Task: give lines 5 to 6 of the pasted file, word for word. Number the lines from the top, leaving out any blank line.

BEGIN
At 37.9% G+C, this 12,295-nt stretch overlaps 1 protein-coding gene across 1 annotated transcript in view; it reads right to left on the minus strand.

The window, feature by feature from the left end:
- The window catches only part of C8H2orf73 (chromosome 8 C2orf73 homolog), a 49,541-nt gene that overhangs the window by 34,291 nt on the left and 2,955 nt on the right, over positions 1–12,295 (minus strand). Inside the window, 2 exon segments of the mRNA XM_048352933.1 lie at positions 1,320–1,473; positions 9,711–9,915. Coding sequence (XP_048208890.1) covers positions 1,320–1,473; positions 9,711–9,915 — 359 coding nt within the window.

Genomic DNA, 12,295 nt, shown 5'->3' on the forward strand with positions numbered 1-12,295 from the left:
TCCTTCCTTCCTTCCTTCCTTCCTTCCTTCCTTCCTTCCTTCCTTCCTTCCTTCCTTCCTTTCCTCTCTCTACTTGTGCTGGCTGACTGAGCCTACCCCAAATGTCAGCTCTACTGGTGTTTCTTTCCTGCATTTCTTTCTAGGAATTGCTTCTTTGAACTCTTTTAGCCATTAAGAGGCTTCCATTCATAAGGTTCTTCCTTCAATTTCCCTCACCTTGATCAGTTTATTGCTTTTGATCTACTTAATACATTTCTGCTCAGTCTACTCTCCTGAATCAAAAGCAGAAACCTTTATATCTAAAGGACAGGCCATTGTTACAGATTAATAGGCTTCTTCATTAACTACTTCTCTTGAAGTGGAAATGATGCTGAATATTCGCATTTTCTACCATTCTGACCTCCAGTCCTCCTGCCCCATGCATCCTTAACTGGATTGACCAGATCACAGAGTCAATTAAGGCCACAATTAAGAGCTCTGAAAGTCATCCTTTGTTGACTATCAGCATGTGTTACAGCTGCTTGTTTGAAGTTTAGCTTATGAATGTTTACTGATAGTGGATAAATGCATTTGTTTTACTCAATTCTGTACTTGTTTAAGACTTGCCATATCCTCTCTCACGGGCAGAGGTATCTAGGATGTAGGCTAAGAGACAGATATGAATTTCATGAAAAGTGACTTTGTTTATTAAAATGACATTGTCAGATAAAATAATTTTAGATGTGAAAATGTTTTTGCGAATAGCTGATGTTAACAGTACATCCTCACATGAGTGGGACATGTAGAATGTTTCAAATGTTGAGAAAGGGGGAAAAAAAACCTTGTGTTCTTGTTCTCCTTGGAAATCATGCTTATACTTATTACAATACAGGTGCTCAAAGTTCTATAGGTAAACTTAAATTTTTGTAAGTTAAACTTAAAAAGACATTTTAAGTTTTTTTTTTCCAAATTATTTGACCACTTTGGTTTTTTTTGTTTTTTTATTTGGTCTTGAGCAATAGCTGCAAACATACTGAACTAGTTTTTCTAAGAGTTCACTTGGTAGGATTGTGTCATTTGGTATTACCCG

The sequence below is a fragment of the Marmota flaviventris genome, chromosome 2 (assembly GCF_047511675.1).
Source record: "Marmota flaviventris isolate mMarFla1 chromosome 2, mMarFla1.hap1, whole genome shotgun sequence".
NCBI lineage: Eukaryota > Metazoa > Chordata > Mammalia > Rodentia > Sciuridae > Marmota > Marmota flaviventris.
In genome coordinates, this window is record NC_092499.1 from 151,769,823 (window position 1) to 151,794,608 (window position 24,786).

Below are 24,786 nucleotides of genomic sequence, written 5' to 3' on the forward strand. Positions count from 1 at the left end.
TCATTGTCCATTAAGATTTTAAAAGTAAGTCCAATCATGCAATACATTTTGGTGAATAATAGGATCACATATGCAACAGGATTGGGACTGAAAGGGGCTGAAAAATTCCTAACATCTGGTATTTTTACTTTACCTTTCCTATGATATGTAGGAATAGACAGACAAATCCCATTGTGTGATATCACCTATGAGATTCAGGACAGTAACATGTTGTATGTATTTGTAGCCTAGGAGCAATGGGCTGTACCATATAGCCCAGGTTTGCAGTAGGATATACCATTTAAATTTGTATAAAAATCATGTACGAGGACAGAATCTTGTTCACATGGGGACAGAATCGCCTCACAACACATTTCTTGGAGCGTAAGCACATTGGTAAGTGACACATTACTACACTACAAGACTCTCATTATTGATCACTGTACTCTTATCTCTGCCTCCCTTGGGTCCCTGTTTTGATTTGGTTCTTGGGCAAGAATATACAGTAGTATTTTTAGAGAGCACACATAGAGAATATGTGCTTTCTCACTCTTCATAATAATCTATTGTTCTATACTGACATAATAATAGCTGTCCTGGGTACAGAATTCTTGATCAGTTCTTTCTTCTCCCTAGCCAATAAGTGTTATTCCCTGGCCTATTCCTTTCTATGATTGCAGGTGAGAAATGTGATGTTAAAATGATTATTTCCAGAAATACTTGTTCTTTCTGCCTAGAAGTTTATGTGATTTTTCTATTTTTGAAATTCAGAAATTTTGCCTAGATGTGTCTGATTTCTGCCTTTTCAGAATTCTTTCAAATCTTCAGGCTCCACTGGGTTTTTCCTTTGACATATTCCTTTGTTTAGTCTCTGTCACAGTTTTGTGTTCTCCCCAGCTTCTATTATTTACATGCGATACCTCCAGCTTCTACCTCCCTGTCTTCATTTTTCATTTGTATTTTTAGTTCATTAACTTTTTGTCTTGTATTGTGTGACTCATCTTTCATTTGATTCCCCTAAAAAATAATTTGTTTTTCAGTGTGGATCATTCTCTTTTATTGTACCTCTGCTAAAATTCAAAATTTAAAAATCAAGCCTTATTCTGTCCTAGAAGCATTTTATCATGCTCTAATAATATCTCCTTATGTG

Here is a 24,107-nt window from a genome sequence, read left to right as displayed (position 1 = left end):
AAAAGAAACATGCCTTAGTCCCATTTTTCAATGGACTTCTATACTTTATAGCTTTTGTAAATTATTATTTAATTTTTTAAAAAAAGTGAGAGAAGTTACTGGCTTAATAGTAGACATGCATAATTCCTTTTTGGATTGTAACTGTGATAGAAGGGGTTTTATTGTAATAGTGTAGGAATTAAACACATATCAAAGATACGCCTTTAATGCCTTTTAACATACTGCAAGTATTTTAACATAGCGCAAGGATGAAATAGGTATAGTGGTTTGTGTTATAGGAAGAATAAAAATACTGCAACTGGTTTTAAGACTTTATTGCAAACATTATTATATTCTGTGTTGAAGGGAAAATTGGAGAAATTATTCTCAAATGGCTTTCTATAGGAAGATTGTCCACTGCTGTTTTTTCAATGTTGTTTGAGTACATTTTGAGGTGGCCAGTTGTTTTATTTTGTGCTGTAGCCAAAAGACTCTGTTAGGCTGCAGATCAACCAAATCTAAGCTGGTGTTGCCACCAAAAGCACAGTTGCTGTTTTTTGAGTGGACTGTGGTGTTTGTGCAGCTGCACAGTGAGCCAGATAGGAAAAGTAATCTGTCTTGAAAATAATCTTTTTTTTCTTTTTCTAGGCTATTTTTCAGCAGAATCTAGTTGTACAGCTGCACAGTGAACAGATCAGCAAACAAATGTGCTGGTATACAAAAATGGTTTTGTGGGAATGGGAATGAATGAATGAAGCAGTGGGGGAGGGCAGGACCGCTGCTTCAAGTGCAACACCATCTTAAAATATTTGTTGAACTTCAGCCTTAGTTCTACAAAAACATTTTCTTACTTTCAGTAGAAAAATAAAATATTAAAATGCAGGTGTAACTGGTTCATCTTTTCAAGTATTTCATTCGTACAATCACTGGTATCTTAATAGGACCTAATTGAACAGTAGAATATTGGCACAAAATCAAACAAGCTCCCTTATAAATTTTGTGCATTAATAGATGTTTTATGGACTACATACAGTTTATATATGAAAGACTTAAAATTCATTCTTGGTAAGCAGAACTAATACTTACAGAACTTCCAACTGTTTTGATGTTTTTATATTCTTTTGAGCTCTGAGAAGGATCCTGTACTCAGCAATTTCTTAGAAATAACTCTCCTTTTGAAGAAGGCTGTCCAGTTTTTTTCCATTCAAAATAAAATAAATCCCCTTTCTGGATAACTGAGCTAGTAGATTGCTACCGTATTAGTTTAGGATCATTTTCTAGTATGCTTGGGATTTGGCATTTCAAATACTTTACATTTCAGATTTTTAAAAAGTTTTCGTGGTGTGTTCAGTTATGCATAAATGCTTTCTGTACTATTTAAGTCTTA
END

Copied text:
TCCTTCCTTCCTTCCTTCCTTCCTTCCTTCCTTCCTTCCTTCCTTCCTTCCTTCCTTCCTTTCCTCTCTCTACTTGTGCTGGCTGACTGAGCCTACCCCAAATGTCAGCTCTACTGGTGTTTCTTTCCTGCATTTCTTTCTAGGAATTGCTTCTTTGAACTCTTTTAGCCATTAAGAGGCTTCCATTCATAAGGTTCTTCCTTCAATTTCCCTCACCTTGATCAGTTTATTGCTTTTGATCTACTTAATACATTTCTGCTCAGTCTACTCTCCTGAATCAAAAGCAGAAACCTTTATATCTAAAGGACAGGCCATTGTTACAGATTAATAGGCTTCTTCATTAACTACTTCTCTTGAAGTGGAAATGATGCTGAATATTCGCATTTTCTACCATTCTGACCTCCAGTCCTCCTGCCCCATGCATCCTTAACTGGATTGACCAGATCACAGAGTCAATTAAGGCCACAATTAAGAGCTCTGAAAGTCATCCTTTGTTGACTATCAGCATGTGTTACAGCTGCTTGTTTGAAGTTTAGCTTATGAATGTTTACTGATAGTGGATAAATGCATTTGTTTTACTCAATTCTGTACTTGTTTAAGACTTGCCATATCCTCTCTCACGGGCAGAGGTATCTAGGATGTAGGCTAAGAGACAGATATGAATTTCATGAAAAGTGACTTTGTTTATTAAAATGACATTGTCAGATAAAATAATTTTAGATGTGAAAATGTTTTTGCGAATAGCTGATGTTAACAGTACATCCTCACATGAGTGGGACATGTAGAATGTTTCAAATGTTGAGAAAGGGGGAAAAAAAACCTTGTGTTCTTGTTCTCCTTGGAAATCATGCTTATACTTATTACAATACAGGTGCTCAAAGTTCTATAGGTAAACTTAAATTTTTGTAAGTTAAACTTAAAAAGACATTTTAAGTTTTTTTTTTCCAAATTATTTGACCACTTTGGTTTTTTTTGTTTTTTTATTTGGTCTTGAGCAATAGCTGCAAACATACTGAACTAGTTTTTCTAAGAGTTCACTTGGTAGGATTGTGTCATTTGGTATTACCCG

The sequence below is a fragment of the Marmota flaviventris genome, chromosome 2 (assembly GCF_047511675.1).